Carnival’s mockery, chaos and transgression have always threatened the sobriety and seriousness of the state, which is why it was often banned or heavily controlled. What carnivals remain in most parts of the world have themselves become spectacles – specialist performances watched by spectators – with police lines and barriers placed between the parade and audience. Thus the vortexed, whirling, uncontrollable state of creative chaos is shoe-horned into neat straight lines and rectangles. A visit to many contemporary carnivals sanctioned by the state (such as Carnaval in Rio de Janeiro, or the Notting Hill Carnival in London) where consumption and corporate sponsorship has taken over from the creativity and spontaneity is enough to illustrate how carnival under capitalism has lost its vitality. But carnival has been with us since time immemorial and it has always refused to die. Reappearing in different guises across the ages it returns again and again. Freed from the clutches of entertainment, the anticapitalist movements have thrown it back into the streets, where it is liberated from commerce for everyone to enjoy once again.
Participate, Don’t Spectate
– Mikhail Bakhtin, Rabelais and his World. Indiana University Press 1984
Passivity disappears when carnival comes to town, with its unyielding demand for participation. It is the time for celebrating the joy of collectivity, the exhilaration of creating something that snowballs into something much bigger and more amazing than previously imagined possible. It is a moment when we can break free from the alienation that capitalism enforces in so many ways. We find ourselves separated from each other and from our environment as we move from place to place in the isolation of private car or the silence and averted eyes of public transport.
We face it at work, forced into competition with our colleagues, under constant threat of being “downsized,” “laid off,” “made redundant.” We suffer from it even when we try and relax, watching television or movies, which promote lifestyles we can’t afford, and which require that we sit silently, passive recipients of someone else’s visions. Consequently, we leave important questions about politics, economics and foreign policy up to experts, having been told that these matters are too complicated for us to understand.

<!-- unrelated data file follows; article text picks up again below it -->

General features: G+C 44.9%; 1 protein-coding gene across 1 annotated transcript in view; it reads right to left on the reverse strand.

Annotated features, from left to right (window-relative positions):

That sense of belonging to – that the carnival belongs to me, and I to the carnival – generates a feeling of collective ownership, of responsibility, of being part of a community and caring deeply about the fate of the whole. Participants may be dancing or blockading, reading poetry or writing graffiti, breaking windows, or playing drums; they may be long-term activists or curious neighbors, students, or trade union organizers, yet they all come together, albeit briefly, in the space opened up by carnival.
It is the spontaneous eruption of joy that draws people into carnivals, the limitless play – which as it freewheels and spins outside the drudgery of everyday life, gives us the possibility of changing our goals and, therefore restructuring what our culture states to be reality. This playfulness works as a charm, protecting resistance against hierarchy and mediation; it’s the opposite of a barricade in that it prevents separation rather than enforcing it; it doesn’t allow for abstraction, for distancing yourself from your beliefs, your dreams, and your struggles. It demands that you take yourself less seriously and have a good time.
In fact, recent research by psychologists at the University of Sussex found that people who participate in political demonstrations experience psychological benefits which may help reduce stress, pain, and depression, the most common ailments of late capitalism. According to Dr John Drury, “Participants [in collective action] experienced a deep sense of happiness and even euphoria in being involved in protest events. Simply recounting the events in the interview brought a smile to the face of the interviewees.”
Terrorists in Tutus
– Mikhail Bahktin
Québec City’s Carnival Against Capital, during the Free Trade Area of the Americas summit in April 2001, is in full swing. Suddenly undercover police officers break through the crowd. Brandishing telescopic batons, they pounce on their target, bundle him into an unmarked van, and drive away at speed. The man they have arrested is an organizer with the Anti-Capitalist Convergence, one of the key groups organizing the carnival. When he appears in court, he is charged with possession of a dangerous weapon, and denied bail.
The weapon in question is a 25 by 10 foot catapult. It was smuggled into the most heavily fortified city in Canadian history by a group calling themselves the Medieval Bloc, who wore pots on their heads and carried the lids as shields. During the action they wheeled the wooden catapult up to the fence that surrounded the summit and fired dozens of teddy bears over it. A dangerous act, indeed, and yet one the kidnapped organizer had nothing to do with. But the police just don’t get it. Not understanding the tactics or the means of this movement, they assume that as an organizer, he must have had something to do with the catapult. They are confounded when teddy bears turn up in droves at the jail, many of them locked up in birdcages, with notes demanding the release of the innocent organizer.